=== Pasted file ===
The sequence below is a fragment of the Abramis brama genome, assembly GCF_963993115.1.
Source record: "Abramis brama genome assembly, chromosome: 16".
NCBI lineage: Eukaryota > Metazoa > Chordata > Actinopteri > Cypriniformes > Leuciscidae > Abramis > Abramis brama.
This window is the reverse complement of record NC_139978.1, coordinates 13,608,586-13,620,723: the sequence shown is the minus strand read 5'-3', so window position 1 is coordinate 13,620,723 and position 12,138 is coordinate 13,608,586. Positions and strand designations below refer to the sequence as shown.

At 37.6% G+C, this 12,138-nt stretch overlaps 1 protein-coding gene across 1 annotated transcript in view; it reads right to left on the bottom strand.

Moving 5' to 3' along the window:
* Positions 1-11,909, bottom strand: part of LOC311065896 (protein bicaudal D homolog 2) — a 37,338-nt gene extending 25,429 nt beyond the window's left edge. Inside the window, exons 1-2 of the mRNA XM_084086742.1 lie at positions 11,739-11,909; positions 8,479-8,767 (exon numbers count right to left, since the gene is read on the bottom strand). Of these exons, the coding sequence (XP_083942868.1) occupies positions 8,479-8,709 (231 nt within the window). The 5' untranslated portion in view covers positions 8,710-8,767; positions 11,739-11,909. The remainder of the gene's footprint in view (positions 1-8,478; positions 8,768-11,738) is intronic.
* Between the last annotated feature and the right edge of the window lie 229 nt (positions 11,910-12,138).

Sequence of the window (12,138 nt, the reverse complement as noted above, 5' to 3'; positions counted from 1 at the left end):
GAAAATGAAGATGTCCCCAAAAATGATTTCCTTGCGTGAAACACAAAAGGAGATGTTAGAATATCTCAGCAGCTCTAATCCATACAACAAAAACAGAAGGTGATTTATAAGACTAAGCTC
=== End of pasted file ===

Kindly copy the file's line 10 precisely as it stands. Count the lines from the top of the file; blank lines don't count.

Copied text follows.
GAAAATGAAGATGTCCCCAAAAATGATTTCCTTGCGTGAAACACAAAAGGAGATGTTAGAATATCTCAGCAGCTCTAATCCATACAACAAAAACAGAAGGTGATTTATAAGACTAAGCTC